If this rain ever stops, I’ll be able to harvest the last of the vegetables in my community garden plot before the city’s clean-up deadline. In the meantime, I’m probably pick some of the swiss chard or kale in the rain and warm myself by making soup.
It’s a soup-making sort of day. Call it a homeopathic ritual: days of rain have turned the lawn and field beyond into a soup. Is a good bowl of soup the cure? A stopgap measure while waiting for health care reform?
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Here are some good soup recipes for fall greens:
Russian Chard Soup
- 1 lb. cleaned Swiss chard (i’ll pick just one color from my rainbow chard patch)
- 2 tbsp. butter
- 2 tbsp. flour
- 1 1/2 c. chicken broth (store bought or freshly made)
- 1/2 c. milk or sour cream
Melt butter in a wide, heavy pan.
Add chopped or thinly sliced stems and cook, covered, for 3-4 minutes.
Stir in chopped leaves and cook for 3-4 minutes more.
Sprinkle with 2 tablespoons flour and stir until blended. Gradually blend in chicken broth and milk or sour cream.
Cook and stir until slightly thickened. If a smooth soup is preferred, whirl mixture in a blender until it has the consistency desired.
Season to taste with salt and pepper.
Makes 4-6 servings.
(Adapted from Cooks.com)
Italian Bean and Swiss Chard Soup
- 1/2 pound Swiss chard or kale, trimmed
- 1 teaspoon coarse salt, plus additional to taste
- 2 flat anchovy fillets
- 1/4 teaspoon fresh rosemary leaves or dried
- 1/3 cup olive oil
- 2 medium garlic cloves, smashed and peeled
- 1 cup cooked small white beans or drained and rinsed canned beans
- 4 cups chicken stock [or Garlic Broth for a meatless soup]
- Freshly ground black pepper, to taste
- 1/2 cup (60 g) small shell macaroni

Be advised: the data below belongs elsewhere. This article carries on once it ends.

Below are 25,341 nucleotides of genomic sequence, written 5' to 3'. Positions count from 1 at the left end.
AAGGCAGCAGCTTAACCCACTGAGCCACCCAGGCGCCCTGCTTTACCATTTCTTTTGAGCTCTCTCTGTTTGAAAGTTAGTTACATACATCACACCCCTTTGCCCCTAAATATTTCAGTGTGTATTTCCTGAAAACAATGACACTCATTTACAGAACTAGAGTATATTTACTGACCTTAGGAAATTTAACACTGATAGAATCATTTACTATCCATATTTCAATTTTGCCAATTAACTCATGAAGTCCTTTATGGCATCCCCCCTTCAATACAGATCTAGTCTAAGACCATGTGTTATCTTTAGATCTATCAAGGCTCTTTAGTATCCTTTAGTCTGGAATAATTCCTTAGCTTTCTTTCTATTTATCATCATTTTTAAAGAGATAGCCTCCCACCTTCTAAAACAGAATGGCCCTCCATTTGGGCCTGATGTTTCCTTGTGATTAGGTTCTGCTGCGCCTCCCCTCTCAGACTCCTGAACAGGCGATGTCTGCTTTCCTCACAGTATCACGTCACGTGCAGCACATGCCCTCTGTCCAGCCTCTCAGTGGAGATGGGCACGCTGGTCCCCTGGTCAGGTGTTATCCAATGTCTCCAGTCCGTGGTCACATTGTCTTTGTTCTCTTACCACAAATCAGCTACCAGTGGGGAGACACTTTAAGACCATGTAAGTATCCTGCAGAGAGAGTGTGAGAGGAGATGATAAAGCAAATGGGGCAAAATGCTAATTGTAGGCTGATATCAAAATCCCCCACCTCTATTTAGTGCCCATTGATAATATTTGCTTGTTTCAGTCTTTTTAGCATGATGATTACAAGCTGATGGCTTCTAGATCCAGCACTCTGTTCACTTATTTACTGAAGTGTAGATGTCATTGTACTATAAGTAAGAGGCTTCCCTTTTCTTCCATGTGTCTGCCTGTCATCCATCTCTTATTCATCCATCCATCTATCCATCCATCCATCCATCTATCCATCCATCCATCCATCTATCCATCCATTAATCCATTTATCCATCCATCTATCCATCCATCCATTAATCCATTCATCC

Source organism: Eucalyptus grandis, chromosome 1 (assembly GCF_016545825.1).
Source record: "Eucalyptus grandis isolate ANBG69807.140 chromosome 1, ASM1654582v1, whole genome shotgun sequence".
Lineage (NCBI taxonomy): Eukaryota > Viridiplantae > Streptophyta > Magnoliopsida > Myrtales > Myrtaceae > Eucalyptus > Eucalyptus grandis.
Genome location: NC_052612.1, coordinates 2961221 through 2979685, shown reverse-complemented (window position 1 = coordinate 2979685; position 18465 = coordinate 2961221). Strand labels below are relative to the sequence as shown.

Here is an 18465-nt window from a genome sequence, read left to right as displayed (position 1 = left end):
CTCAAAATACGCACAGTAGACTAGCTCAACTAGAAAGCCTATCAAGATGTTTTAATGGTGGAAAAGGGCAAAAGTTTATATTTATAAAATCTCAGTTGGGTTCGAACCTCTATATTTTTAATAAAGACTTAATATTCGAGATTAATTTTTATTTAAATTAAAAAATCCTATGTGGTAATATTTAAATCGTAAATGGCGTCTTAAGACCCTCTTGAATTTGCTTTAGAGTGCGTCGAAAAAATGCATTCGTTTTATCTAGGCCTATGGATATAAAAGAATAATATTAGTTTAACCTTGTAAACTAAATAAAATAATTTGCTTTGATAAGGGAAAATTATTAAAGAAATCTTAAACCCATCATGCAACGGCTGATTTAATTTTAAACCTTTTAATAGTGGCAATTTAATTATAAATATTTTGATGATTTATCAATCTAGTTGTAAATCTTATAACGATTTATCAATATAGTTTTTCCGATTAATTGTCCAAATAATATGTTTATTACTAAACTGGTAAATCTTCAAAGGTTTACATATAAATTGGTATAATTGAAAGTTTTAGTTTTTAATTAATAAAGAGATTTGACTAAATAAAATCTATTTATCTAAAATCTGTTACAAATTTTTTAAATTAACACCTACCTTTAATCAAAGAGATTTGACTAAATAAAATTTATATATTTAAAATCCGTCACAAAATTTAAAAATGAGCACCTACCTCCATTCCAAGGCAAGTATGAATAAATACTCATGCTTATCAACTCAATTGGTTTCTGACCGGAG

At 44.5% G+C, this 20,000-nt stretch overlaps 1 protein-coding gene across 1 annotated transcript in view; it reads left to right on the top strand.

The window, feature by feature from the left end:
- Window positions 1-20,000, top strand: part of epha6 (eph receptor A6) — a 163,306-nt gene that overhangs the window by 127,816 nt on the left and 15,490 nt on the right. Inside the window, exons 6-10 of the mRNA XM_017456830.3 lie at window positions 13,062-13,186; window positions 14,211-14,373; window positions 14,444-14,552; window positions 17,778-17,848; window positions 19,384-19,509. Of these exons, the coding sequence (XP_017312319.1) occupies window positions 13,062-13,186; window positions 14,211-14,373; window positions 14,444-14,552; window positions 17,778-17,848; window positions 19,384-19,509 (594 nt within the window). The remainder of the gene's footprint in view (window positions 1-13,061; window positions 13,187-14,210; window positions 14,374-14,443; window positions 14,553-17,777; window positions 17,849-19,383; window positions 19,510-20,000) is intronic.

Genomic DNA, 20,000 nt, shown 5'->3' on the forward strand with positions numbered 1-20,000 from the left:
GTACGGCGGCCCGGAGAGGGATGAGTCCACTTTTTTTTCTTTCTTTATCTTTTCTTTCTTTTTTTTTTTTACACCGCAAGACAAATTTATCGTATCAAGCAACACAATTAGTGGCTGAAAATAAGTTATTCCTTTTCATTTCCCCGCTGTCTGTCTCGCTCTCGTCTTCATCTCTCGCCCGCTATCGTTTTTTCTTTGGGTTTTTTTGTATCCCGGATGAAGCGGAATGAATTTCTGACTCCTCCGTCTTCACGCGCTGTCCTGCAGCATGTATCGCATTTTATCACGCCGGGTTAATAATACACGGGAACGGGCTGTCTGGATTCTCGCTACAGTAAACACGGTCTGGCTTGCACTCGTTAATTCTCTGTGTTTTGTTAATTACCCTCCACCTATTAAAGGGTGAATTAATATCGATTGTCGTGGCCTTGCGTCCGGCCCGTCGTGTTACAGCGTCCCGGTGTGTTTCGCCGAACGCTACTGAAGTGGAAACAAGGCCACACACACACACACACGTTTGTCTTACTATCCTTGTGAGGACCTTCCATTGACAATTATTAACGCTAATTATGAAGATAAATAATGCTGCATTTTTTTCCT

- Freshly grated Parmesan cheese, for serving
In a medium saucepan, cook the chard with 1/2 cup water and the salt over medium heat until tender.
Drain the chard, reserving any liquid that remains.
Coarsely chop the chard.
Very finely chop anchovies together with the rosemary.
In a medium saucepan, stir together the oil and garlic over medium-high heat.
Cook, stirring frequently, until the garlic is pale gold, about 10 minutes.
Stir in the anchovies and rosemary. Cook, stirring for 1 minute.
Discard the garlic.
Stir in the chard and cook for 2 to 3 minutes, stirring to thoroughly coat it with the oil.
Stir in the beans. Cook for 3 minutes.
Stir in the reserved cooking liquid and the stock.
Season with salt and pepper.
Bring to a boil and stir in the macaroni.
Boil for 6 minutes, or until the pasta is tender.
Adjust the seasoning, if necessary.
Pass Parmesan cheese at the table.
(Adapted from epicurious.com)
Adapted from Bon Appetit by Simply Recipes and Bluestem, the final soup will take a little dry spell in order to dig the carrots, and will use some of the last lingering tomatoes:
Kale and Roasted Vegetable Soup
- 3 medium carrots, peeled and quartered lenthwise
- 2 large tomatoes, quartered
- 1 large onion, cut into 8 wedges or 4 or 5 slices
- 1/2 small butternut squash, peeled, seeded, cut lengthwise into 1/2 inch thick wedges
- 6 garlic cloves
- 1 Tbsp olive oil
- 6 cups or more of vegetable broth
- 4 cups of finely chopped kale
- 3 large fresh thyme sprigs
- 1 bay leaf
- 1 15 oz can of white beans, drained
Preheat oven to 400°F.
Brush rimmed baking sheet with a thin coat of olive oil.
Arrange carrots, squash, tomatoes, onion, and garlic on sheet.
Drizzle with more olive oil. Sprinkle with salt and pepper. Toss to coat.
Roast vegetables until they are brown and tender, stirring occassionally, about 45 minutes.
Cut squash and carrots into 1/2 inch pieces; set aside.
Peel garlic cloves; place in food processor.
Add tomatoes and onion; puree until almost smooth.
Pour 1/2 cup broth onto the baking sheet; scrape up any browned bits.
Transfer broth and vegetable puree to large pot.
Add 5 1/2 cups broth, kale, thyme and bay leaf to pot. Bring to boil.
Reduce heat. Simmer uncovered until kale is tender, about 30 minutes.
Add carrots, beans, and squash to soup.
Simmer 8 minutes to blend flavors, adding more broth to thin soup if necessary.
Season with salt and pepper.
Discard thyme sprigs and bay leaf.